Common phrases like the title of this blog post have been everywhere, in the minds and hearts of men for eons. How have they subliminally shaped our psyche? Exactly how much of our thought processes today have been influenced in some way by something we’ve heard, possibly in passing even, as a child. Where did these sayings originate? What were the circumstances surrounding the birth of these sayings? Clearly they have all come from a time completely unlike the times of the present. Nowadays things have gotten to a point where sooner or later folks may be asking the question “What is an attention span?”
See, this is one of our major faults as human beings. We think of ourselves as supremely intelligent lifeforms, yet still the large majority of us suck up the knowledge of past generations like it is indeed the gospel. No effort is made to understand the circumstances surrounding the original acquisition of this knowledge. Oftentimes I tend to liken this to music: when some of us may look at say, The Beatles, and think that well these guys aren’t playing anything that’s blowing the mind of the listener, where are the octave skipping vocals, where is the intricate guitar work, or why aren’t the drums doing anything other than holding the beat – well, put yourself in the time and space when those four Englishmen ruled the world and the entire package would seem like something entirely different.
It’s one of our defining characteristics as self centred human beings to think that our environment, our space, our lifetime, is the entire picture. Too many of us lose sight of the picture of humans as a species, occupying a tiny portion of a tiny planet for a tiny speck of time. To take existing knowledge and apply it to one’s life without question is shortchanging yourself. Sure enough, it may have worked before for an entire generation. But will it work now? Is the world the same? The only thing that is constant is change, my friend. The world is always changing, and it’s changing now faster than ever before. Which is why it has become ever more imperative to embrace the concept of flux. The folks who cannot accept new concepts and ideas, who claim that they’ve been “born so”, who claim that “they say it is so, so it is so”, who say “it’s worked there, so it will work here” are the folks who are the dragging feet of a dying being.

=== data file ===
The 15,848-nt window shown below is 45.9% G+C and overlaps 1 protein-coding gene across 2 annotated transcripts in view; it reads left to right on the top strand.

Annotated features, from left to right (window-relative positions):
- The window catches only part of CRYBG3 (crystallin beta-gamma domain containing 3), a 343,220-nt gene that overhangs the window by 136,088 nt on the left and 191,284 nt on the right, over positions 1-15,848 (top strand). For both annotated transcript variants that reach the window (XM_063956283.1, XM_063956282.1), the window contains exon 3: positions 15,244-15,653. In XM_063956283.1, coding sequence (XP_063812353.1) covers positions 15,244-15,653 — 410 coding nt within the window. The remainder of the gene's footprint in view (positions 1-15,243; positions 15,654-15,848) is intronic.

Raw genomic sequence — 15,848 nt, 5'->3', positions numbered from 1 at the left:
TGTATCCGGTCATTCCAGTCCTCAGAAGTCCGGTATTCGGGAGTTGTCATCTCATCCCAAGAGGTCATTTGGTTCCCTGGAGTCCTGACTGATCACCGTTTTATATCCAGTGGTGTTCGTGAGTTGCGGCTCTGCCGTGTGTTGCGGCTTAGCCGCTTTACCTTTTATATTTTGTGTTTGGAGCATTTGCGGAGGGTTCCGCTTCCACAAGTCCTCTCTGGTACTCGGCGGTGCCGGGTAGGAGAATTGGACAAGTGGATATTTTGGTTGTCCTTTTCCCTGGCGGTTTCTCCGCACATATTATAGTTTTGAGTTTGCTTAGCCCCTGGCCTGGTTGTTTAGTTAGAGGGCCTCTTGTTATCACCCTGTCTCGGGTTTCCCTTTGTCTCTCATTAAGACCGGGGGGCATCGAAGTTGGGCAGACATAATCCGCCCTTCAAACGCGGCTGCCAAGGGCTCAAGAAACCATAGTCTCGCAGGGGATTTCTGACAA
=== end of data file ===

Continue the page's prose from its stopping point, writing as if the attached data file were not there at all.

The sad thing is that many of these people are our friends, our family members, co-workers, and even (gasp) leaders. And we’ve grown up to be so reliant on what we perceive in this blip of an existence, that we’ve become addicted to it. It’s just another form of selfishness. My life. My relationships. My friend. My belly. My pocket. So we look the other way. We avoid saying what we feel, for fear of the repercussions. Well, look where it’s gotten us. Of course, it’s a positive aspect of life to establish relationships with your fellow inhabitants. But from the moment we tried to sway the course of nature to do something as innocent as keeping a loved one with us for a longer period of time, we upset the balance. And it doesn’t matter in which way the scales were tipped, in our favour or not, the fact is that the scales were tipped and it’s all downhill from there.